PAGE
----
Alumni Profiles Series: Julia Gaffield

 February 24, 2021

Julia Gaffield, Ph.D.

Julia Gaffield is a historian of the early-modern Atlantic World. She completed her Ph.D. at Duke University in 2012. Her research focuses on the early independence period in Haiti and seeks to understand the connections between Haiti and other Atlantic colonies, countries, and empires in the early nineteenth century. Her first monograph, Haitian Connections in the Atlantic World: Recognition after Revolution, was published by the University of North Carolina Press (2015) and won the 2016 Mary Alice and Frederick Boucher Book Prize from the French Colonial Historical Society. She is currently Associate Professor of History at Georgia State University.


What professional goals did you have when you were completing your graduate work? Did you consider tenure-track jobs as the only viable option?

I was open to different career paths. Rather than having an end goal in mind, I approached my career as a series of successive stages; I never considered tenure-track jobs as the only viable option. I came to Duke University in 2007, and the financial crisis of 2008 forced us all to consider what to do with a Ph.D. when the entire job market collapses. While I was fortunate enough to secure a tenure-track job, I anticipated the possibility that I might not be successful in this endeavor. Having a Ph.D. in History means that you have essential skills that are broadly applicable—research, data management, writing, etc.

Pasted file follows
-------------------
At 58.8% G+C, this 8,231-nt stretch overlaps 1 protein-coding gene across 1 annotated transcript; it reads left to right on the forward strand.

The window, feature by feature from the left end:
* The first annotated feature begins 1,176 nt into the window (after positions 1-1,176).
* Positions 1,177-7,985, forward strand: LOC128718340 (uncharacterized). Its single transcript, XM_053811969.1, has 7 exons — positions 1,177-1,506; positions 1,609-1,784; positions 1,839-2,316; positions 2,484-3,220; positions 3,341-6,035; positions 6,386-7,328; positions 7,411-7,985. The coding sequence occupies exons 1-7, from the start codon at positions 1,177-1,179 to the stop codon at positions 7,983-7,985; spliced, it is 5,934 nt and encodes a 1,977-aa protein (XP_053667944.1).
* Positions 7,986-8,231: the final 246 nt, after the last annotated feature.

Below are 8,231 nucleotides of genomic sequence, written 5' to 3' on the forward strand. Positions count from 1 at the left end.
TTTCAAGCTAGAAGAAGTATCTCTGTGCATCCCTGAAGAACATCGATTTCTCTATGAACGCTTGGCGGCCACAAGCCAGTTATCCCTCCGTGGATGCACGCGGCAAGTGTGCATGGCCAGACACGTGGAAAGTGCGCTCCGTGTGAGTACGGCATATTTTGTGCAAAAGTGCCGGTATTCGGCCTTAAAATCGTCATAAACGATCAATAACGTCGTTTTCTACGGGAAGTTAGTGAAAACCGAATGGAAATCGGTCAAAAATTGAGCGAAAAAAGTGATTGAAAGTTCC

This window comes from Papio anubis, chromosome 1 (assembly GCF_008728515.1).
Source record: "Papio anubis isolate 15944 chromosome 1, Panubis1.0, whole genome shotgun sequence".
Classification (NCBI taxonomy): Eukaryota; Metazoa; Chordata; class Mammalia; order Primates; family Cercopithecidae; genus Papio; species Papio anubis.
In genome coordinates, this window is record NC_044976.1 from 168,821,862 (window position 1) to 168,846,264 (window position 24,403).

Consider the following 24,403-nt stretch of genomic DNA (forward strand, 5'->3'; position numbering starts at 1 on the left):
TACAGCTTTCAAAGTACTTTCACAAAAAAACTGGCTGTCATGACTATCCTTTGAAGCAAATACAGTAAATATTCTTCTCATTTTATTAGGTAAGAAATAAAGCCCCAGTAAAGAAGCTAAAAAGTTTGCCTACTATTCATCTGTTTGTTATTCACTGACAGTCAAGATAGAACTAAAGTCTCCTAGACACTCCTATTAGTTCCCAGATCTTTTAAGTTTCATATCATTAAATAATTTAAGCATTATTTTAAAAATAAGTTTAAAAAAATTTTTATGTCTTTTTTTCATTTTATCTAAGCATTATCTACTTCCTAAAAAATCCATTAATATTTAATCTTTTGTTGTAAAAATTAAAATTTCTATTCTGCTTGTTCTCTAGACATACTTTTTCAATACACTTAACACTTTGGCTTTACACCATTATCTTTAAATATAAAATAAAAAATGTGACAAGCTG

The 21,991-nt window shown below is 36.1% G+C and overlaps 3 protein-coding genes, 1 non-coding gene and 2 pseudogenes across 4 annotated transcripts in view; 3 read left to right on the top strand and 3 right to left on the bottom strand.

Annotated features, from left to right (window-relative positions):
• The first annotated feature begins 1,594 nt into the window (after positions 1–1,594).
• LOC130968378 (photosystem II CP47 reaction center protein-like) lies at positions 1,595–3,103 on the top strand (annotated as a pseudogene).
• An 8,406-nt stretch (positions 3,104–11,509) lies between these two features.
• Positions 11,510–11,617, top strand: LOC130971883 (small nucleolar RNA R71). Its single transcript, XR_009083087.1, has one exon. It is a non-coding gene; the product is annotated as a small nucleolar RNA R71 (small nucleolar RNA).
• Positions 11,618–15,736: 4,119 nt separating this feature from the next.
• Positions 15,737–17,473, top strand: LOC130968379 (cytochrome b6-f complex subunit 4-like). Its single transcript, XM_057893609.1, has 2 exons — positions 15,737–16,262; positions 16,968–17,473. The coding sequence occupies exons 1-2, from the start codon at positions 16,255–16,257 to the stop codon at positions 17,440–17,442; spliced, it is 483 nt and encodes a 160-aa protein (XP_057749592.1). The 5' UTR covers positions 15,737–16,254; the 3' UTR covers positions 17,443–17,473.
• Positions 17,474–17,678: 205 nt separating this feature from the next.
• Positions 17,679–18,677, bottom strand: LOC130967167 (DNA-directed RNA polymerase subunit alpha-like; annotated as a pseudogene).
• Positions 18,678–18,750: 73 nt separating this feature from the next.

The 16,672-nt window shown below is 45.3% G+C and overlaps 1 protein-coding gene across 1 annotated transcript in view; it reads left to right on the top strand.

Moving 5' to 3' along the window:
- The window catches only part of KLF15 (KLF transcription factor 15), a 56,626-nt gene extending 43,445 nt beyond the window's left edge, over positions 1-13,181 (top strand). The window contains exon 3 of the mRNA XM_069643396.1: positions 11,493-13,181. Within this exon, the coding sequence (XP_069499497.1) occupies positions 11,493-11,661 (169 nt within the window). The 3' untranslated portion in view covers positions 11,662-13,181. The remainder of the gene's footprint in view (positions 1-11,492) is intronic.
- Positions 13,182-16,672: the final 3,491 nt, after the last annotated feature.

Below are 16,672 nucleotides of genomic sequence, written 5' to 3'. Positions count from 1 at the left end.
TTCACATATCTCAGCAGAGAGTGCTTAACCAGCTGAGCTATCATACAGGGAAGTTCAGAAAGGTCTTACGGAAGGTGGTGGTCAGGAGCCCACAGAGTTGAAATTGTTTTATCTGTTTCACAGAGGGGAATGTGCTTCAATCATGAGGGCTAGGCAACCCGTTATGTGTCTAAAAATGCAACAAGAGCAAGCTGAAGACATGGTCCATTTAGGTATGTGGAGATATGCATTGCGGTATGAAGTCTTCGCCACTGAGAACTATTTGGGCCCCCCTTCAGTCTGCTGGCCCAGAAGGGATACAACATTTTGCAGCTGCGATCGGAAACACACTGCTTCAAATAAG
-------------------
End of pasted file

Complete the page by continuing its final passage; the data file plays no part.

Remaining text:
Can you tell us about your two current publication projects?

The first one is under contract with Yale University Press and is a trade biography of Jean-Jacques Dessalines, Haiti’s first head of state. Dessalines was a military leader, politician, and a long-neglected hero of the Haitian Revolution who declared Haitian independence from France. His is a remarkable story—he was born enslaved in the most wealth-producing colony in the world, and when he died, he was emperor of the second independent country in the Western Hemisphere.

The other book is an academic book about Haiti’s relationship with the Catholic Church for the Omohundro Institute of Early American History and Culture Press. It is a story about international diplomacy and how Catholicism fits into the changing world of international law in the nineteenth century as the customary practices became increasingly racist.

What are the challenges of teaching Haitian history to audiences in the United States?